John Quincy Adams, the sixth president of the United States who served from 1825-1829, wrote this poem about time:
“Alas! How swift the moments fly!This son of our second president, John Adams, was seven years old when the battle of Bunker Hill was fought during the American Revolution. That day was carved indelibly in the young child’s memory. When he was eleven, his father was sent as America’s representative to France where the young boy attended school. And, unbelievably, when John Quincy Adams was only fourteen, his precociousness landed him in Russia where, at that young, impressionable age, he worked as secretary to the American ambassador in that country. At age fifteen, he became his father’s secretary and was present as John Adams assisted with writing the peace treaty ending the American Revolution. Returning to the United States, the younger Adams entered Harvard where he earned a law degree in 1787. He then became America’s representative under President Washington to several European countries. Continuing his career in foreign service, he helped write the peace treaty following the end of the War of 1812 (in 1814), sent by President Madison. Then President James Monroe appointed John Quincy Adams Secretary of State in 1817. He assisted when the United States negotiated to get Florida and helped to write the Monroe Doctrine. In the election of 1824, the decision had to be determined by the House of Representatives because there was not a majority in the electoral college. Andrew Jackson and his compatriots accused John Quincy Adams of making deals to win the election. Nevertheless, even with the shaky beginning, his presidency saw the building of the Erie Canal, and laid the groundwork for educational advancement and the establishment of the Naval Academy, all of which came later. He was defeated by Andrew Jackson in the 1828 election, but later ran for Congress, was elected from his home state of Massachusetts and served seventeen years, helping to establish the Smithsonian Institution and advocating freedom for slaves, civil rights, and free speech. He died at his desk in his office at Congress on February 23, 1848.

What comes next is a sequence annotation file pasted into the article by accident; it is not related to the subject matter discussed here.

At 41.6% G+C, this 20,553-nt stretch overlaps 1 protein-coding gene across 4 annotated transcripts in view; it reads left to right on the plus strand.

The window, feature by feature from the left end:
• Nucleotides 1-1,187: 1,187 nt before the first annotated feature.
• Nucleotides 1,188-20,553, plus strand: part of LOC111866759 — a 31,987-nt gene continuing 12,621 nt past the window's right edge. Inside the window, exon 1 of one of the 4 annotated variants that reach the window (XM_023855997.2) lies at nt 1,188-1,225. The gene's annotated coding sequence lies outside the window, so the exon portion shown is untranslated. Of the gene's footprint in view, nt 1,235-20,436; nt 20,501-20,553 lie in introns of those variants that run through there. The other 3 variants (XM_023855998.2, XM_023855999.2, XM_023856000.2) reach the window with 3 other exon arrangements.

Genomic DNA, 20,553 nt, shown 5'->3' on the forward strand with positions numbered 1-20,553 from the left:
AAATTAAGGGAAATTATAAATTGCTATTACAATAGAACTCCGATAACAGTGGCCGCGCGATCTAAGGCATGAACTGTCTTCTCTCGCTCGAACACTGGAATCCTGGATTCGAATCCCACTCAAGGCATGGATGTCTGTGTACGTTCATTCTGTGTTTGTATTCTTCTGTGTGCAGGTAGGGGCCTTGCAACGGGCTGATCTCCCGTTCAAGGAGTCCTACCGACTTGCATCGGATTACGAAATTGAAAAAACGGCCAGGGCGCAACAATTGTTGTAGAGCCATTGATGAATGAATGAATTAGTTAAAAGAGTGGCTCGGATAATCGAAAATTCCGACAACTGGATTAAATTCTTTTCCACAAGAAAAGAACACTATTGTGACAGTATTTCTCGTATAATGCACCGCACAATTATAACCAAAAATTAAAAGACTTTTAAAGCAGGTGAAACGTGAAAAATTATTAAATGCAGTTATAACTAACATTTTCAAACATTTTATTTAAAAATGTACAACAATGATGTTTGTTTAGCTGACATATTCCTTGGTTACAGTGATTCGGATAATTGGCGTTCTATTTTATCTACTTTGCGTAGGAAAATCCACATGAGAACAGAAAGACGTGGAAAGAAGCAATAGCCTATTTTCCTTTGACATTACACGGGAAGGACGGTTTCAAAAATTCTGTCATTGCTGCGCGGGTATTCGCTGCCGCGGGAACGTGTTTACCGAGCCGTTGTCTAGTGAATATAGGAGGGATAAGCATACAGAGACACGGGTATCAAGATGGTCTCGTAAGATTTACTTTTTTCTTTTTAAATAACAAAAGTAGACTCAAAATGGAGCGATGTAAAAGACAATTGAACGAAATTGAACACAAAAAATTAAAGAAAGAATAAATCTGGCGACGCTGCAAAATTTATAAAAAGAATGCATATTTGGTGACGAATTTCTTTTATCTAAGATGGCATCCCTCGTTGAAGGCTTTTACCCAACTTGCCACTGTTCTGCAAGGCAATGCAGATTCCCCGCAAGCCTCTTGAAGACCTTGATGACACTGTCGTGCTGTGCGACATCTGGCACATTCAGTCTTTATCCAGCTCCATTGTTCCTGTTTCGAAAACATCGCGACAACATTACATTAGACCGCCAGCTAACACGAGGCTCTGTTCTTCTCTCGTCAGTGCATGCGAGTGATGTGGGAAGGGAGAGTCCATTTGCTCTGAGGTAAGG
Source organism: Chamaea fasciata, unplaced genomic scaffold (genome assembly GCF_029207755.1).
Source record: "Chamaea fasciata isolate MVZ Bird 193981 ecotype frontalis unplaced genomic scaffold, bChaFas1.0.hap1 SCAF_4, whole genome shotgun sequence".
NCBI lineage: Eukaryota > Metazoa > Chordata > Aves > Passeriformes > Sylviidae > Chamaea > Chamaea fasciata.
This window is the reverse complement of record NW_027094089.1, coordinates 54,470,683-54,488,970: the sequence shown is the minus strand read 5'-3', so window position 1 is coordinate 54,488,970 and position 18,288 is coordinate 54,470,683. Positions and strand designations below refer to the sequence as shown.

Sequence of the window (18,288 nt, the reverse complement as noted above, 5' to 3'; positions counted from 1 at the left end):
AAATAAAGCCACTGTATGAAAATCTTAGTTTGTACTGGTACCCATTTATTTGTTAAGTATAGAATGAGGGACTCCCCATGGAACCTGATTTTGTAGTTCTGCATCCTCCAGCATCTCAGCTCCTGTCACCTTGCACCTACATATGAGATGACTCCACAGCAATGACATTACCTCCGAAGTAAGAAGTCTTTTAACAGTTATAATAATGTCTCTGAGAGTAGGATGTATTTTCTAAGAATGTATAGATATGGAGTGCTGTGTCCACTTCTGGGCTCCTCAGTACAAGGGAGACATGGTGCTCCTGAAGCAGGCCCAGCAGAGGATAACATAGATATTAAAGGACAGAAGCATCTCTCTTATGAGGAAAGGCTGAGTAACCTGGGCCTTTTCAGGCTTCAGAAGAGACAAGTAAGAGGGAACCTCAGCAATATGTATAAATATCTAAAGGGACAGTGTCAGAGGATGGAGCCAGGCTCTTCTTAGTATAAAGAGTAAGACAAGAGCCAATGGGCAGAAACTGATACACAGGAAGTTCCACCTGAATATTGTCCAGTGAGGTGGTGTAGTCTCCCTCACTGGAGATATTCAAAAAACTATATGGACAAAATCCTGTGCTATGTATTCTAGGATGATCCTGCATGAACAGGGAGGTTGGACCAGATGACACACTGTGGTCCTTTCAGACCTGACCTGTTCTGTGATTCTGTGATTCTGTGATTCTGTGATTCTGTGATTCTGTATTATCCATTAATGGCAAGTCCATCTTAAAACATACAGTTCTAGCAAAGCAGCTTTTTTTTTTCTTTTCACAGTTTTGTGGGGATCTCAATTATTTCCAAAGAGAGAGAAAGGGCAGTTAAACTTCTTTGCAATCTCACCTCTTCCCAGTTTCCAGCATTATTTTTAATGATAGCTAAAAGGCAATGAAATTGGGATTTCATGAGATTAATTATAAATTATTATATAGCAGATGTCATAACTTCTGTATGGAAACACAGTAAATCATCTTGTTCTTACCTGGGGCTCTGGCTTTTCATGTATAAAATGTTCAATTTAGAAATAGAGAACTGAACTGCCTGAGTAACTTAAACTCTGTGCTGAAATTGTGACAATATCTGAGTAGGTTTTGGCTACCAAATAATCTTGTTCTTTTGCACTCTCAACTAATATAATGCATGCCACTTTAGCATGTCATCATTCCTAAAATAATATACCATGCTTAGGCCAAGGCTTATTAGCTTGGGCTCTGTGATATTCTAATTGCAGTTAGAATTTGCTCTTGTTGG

How flash the years along!
Scarce here, yet gone already by,
The burden of a song.
See childhood, youth and manhood pass,
And age with furrowed brow;
Time was—Time shall be—drain the glass—
But where in Time is now?
With all of history that the inimitable John Quincy Adams lived through (1767-1848), is it any wonder that he asked the pointed question in his poem: “But where in Time is now?”
His question brings us to the same pivotal consideration. “But where in Time is now?”
We are in a time of great duress in our nation. Trust seems to be in grave danger. Debt and uncertainty reign. Citizens, many of whom would work if they had jobs, are jobless. Many other citizens, too accustomed to government “hand-outs” and idleness, are just as glad to make-do from one government assistance check to another without rendering any worthwhile service either to their families or our country. “But where in Time is now?” reechoes through the many decades from the time John Quincy Adams wrote these probing words. The demise of 2011 and the dawn of 2012 call us to consider our own responsibilities and directions.
True, we may not lead a life of foreign service and domestic leadership as did the long-ago sixth president, John Quincy Adams.
But I’m reminded of the old adage that carries great truth: “A chain is only as strong as its weakest link.” We come to 2012 for some purpose. Could it be to stand on convictions and strengthen the one small link that is our niche in the chain of time and events?
We have now—which will soon pass. But now is important. All that we have and are has been shaped by what is past. All that we have and will become lies in right choices and determined action. Poet Alfred Lord Tennyson stated quite succinctly the passing of one year and the dawn of the new in his “In Memoriam” (1850):
“The year is going, let him go;Our times are more complex, more complicated than those experienced by John Quincy Adams and Alfred Lord Tennyson. But we, as they, have opportunity to make a difference where we are, to “ring in the true.” The question remains: Will I? Will we? Tennyson put our responsibility quite well when he wrote: “That men may rise on stepping-stones/Of their dead selves to higher things.” The year 2012 gives us this opportunity.
Ring out the false, ring in the true.”
c2012 by Ethelene Dyer Jones; published January 5, 2012 in The Union Sentinel, Blairsville, GA.
Reprinted by permission. All rights reserved.